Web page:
Will Richardson has spent the last dozen years developing an international reputation as a leading thinker and writer about the intersection of social online learning networks, education, and systemic change. He was one of a handful of original education bloggers (willrichardson.com), and his work has appeared in numerous journals, newspapers, and magazines such as Ed Leadership, District Administration, Education Week, The New York Times and English Journal. He is an outspoken advocate for change in schools and classrooms in the context of the diverse new learning opportunities that the Web and other technologies now offer, and has spoken to and worked with educators in over 20 countries on six continents to understand the opportunities and challenges of learning in the modern world. In 2017, he was named one of 100 global "Changemakers in Education" by the Finnish site HundrED, and was named one of the Top 5 "Edupreneurs to Follow" by Forbes.
Will has authored six books, most recently From Master Teacher to Master Learner (2015, Solution Tree Press). In total, his books have sold over 250,000 copies worldwide.
A former public school educator of 22 years, Will is a co-founder of Modern Learner Media and co-publisher of ModernLearners.com which is a site dedicated to helping educational leaders and policy makers develop new contexts for new conversations around education. Most recently, Will co-founded Change.School and, in addition, the ChangeLeaders.Community, two online destinations for educational leaders interested in creating relevant, sustainable change in schools using a coaching, curation, and community approach.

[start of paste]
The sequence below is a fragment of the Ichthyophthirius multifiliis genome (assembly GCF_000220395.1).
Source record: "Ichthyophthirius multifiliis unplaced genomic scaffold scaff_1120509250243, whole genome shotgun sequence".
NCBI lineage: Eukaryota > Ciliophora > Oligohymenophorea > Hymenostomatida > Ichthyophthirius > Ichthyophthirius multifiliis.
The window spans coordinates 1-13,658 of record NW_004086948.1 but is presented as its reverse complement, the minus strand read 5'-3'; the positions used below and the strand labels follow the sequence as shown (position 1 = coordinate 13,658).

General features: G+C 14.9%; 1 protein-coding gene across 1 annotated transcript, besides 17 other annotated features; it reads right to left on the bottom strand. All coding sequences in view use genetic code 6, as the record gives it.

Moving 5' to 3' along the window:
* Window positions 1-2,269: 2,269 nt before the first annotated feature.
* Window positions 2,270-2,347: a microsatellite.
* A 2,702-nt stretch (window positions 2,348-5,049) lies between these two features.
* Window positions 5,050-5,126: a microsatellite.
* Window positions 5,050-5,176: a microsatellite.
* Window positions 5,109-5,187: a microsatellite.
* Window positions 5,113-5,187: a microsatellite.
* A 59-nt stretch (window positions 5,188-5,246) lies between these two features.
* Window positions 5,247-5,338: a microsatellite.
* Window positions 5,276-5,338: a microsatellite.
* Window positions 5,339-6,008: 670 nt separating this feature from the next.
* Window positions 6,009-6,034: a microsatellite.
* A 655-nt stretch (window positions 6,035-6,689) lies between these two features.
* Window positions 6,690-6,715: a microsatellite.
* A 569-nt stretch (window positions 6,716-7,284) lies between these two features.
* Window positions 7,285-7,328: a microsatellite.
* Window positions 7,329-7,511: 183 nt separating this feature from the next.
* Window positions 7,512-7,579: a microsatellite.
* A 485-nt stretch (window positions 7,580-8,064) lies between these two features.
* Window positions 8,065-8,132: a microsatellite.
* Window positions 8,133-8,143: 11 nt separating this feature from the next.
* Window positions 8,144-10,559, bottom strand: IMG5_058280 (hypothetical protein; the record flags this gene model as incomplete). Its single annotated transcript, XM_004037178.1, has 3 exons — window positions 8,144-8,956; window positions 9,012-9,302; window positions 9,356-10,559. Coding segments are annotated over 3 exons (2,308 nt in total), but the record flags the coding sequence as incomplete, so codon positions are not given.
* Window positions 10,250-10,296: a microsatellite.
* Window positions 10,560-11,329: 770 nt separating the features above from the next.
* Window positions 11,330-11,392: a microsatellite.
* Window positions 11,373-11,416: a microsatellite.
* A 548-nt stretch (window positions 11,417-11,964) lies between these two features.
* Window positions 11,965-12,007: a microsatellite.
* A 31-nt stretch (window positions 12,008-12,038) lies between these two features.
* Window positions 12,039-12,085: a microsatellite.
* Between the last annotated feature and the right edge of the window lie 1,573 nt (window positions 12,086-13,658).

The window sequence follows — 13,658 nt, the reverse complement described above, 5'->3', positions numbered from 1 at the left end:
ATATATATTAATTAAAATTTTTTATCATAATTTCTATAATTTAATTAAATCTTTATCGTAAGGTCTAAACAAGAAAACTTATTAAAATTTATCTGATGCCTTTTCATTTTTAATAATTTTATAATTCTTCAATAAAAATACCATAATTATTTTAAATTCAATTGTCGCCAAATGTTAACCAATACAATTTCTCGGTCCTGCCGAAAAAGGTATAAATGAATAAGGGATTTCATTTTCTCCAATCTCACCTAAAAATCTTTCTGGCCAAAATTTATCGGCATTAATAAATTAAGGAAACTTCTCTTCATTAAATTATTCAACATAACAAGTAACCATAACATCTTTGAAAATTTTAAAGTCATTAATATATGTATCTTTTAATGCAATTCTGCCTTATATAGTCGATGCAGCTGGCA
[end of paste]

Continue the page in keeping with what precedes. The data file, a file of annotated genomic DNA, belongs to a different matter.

Will lives in rural New Jersey with his wife Wendy and, depending on the day, his children Tess and Tucker.
Freedom to Learn: The Importance of Student Agency in the Modern Classroom
The modern, networked world increasingly values and rewards those who are self-determined, voracious learners, those who are literally able to learn their way through problems and projects on a daily basis. Developing the skills, literacies, and dispositions to become that type of a learner must now become the focus of every school experience and environment. That all starts with honoring and expanding the freedom and agency of our students to learn what they want, when they want, with whomever they want, in whatever ways make most sense to them. Today more than ever, learners will inherit the earth. That starts with us.